The affection in which Saul was held is reflected in the action of the men of Yabesh-gilead, whose city he had saved in his first act as monarch. They risked their lives to rescue his body from the Philistines and gave it an honorable burial.

Further Reading

Although there is no single authoritative biography of Saul, there are numerous volumes of fiction, making it difficult to distinguish between historical and legendary accounts. An excellent short essay on him is in Rudolph Kittel, Great Men and Movements in Israel (trans. 1929). For historical background the following works are recommended: William Foxwell Albright, From the Stone Age to Christianity (1940; 2d ed. with new introduction, 1957); Max I. Magolis and Alexander Marx, A History of the Jewish People (1944); Salo Wittmayer Baron, A Social and Religious History of the Jews, vol. 1 (2d ed. 1952; 2d rev. ed. 1969); and Martin Noth, The History of Israel (trans. 1958; 2d ed. 1960). □

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Saul

Saul, first king of the ancient Hebrews. He was a Benjamite and anointed king by Samuel. Saul's territory was probably limited to the hill country of Judah and the region to the north, and his proximity to the Philistines brought him into constant conflict with them. The Bible tells his story dramatically, for it is really the story of David, first the protégé, then the rival, and finally the successor, of the king. Saul's son Jonathan was David's friend—a fact that adds pathos to the story of Saul's attempts to destroy David. David would not harm Saul, who nevertheless met a melancholy end after he went to the witch of Endor and heard his defeat and death prophesied. Saul, defeated and wounded in battle with the Philistines on Mt. Gilboa, committed suicide rather than be captured. Though Saul was unsuccessful in defeating the Philistines, he paved the way for enhanced national security and unity under David. The Saul of the Book of Genesis is elsewhere called Shaul.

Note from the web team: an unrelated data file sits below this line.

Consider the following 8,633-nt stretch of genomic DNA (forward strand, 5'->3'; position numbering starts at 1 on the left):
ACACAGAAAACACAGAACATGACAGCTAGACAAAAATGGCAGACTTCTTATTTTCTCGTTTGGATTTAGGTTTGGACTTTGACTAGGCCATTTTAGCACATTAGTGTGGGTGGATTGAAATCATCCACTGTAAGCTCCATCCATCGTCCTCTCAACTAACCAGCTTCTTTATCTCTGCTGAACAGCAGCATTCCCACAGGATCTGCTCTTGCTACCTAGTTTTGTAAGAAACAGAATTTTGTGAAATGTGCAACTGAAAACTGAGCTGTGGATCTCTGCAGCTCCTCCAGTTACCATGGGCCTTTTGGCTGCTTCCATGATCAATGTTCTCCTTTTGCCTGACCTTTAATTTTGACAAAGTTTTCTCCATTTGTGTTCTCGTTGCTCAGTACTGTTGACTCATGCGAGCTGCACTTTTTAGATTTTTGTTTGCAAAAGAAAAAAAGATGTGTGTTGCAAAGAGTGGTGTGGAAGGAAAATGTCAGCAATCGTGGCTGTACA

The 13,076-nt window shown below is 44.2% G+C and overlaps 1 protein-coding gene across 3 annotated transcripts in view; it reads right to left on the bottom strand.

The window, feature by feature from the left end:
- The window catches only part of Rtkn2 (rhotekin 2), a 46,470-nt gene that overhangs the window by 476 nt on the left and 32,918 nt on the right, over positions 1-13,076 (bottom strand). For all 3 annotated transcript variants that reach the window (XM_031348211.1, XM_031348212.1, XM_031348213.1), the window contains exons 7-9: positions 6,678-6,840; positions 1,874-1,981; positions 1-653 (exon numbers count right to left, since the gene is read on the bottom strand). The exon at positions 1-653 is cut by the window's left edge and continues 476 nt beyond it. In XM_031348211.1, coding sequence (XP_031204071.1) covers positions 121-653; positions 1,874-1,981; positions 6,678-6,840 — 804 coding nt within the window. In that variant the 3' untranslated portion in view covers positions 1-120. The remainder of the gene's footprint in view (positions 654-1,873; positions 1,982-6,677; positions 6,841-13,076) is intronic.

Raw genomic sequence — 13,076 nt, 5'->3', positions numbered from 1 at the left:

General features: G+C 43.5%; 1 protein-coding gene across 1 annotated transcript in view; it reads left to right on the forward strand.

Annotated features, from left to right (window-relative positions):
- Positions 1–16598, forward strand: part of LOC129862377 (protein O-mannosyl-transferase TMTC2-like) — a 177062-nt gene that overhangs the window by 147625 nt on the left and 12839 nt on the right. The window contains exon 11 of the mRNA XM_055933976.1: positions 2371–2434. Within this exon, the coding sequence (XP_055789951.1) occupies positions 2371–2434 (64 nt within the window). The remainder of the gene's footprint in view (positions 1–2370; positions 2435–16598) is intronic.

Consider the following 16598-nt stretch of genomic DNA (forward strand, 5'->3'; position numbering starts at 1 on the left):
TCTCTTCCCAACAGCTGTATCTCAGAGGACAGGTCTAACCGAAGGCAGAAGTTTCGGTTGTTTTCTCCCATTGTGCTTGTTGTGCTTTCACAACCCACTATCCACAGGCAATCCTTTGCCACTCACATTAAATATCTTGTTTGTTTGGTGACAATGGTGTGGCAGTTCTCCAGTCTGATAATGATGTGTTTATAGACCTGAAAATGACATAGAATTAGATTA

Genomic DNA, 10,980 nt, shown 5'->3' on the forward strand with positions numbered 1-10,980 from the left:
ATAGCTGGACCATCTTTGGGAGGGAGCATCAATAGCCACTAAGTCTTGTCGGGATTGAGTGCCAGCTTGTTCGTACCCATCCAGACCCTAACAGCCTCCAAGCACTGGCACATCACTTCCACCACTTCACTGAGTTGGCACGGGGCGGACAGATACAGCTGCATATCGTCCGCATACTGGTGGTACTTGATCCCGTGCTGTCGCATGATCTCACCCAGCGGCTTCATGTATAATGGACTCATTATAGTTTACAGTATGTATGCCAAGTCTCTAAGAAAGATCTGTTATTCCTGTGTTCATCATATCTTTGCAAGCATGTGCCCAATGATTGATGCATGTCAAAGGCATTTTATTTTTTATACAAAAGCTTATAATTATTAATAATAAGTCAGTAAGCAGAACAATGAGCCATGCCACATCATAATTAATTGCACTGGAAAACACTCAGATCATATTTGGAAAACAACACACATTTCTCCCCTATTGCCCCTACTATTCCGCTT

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Saul

Saul (active late 11th century bc) First king of the Hebrew state of ancient Israel (c.1020–c.1000 bc). He was the son of Kish, a member of the tribe of Benjamin. Saul was anointed by the prophet Samuel, and acclaimed as king by all Israel. For much of his reign, he waged war against Israel's threatening neighbours, notably the Philistines, the Ammonites, and the Amalekites. He and his sons eventually died in battle against the Philistines on Mount Gilboa. The story of Saul is contained in the First Book of Samuel, the ninth book of the Old Testament.